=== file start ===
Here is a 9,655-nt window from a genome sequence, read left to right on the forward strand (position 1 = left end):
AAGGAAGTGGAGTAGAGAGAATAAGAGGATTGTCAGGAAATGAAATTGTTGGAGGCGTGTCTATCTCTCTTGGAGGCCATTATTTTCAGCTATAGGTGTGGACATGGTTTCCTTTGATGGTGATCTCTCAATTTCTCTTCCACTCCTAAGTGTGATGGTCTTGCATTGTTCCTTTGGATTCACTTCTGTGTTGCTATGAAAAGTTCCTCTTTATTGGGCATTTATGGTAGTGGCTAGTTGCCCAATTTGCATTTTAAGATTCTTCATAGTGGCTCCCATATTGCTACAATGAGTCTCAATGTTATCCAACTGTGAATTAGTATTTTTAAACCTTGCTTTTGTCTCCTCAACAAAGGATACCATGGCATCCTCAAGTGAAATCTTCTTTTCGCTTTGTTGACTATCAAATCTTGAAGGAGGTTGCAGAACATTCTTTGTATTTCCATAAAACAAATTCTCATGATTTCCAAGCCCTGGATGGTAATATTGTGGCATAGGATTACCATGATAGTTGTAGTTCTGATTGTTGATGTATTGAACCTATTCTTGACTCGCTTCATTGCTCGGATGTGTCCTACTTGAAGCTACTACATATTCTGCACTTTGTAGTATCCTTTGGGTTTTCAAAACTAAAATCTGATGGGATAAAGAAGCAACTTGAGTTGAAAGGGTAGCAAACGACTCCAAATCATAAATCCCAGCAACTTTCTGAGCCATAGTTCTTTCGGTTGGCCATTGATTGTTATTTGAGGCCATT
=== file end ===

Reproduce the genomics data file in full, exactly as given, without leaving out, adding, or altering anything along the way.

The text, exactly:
Here is a 9,655-nt window from a genome sequence, read left to right on the forward strand (position 1 = left end):
AAGGAAGTGGAGTAGAGAGAATAAGAGGATTGTCAGGAAATGAAATTGTTGGAGGCGTGTCTATCTCTCTTGGAGGCCATTATTTTCAGCTATAGGTGTGGACATGGTTTCCTTTGATGGTGATCTCTCAATTTCTCTTCCACTCCTAAGTGTGATGGTCTTGCATTGTTCCTTTGGATTCACTTCTGTGTTGCTATGAAAAGTTCCTCTTTATTGGGCATTTATGGTAGTGGCTAGTTGCCCAATTTGCATTTTAAGATTCTTCATAGTGGCTCCCATATTGCTACAATGAGTCTCAATGTTATCCAACTGTGAATTAGTATTTTTAAACCTTGCTTTTGTCTCCTCAACAAAGGATACCATGGCATCCTCAAGTGAAATCTTCTTTTCGCTTTGTTGACTATCAAATCTTGAAGGAGGTTGCAGAACATTCTTTGTATTTCCATAAAACAAATTCTCATGATTTCCAAGCCCTGGATGGTAATATTGTGGCATAGGATTACCATGATAGTTGTAGTTCTGATTGTTGATGTATTGAACCTATTCTTGACTCGCTTCATTGCTCGGATGTGTCCTACTTGAAGCTACTACATATTCTGCACTTTGTAGTATCCTTTGGGTTTTCAAAACTAAAATCTGATGGGATAAAGAAGCAACTTGAGTTGAAAGGGTAGCAAACGACTCCAAATCATAAATCCCAGCAACTTTCTGAGCCATAGTTCTTTCGGTTGGCCATTGATTGTTATTTGAGGCCATT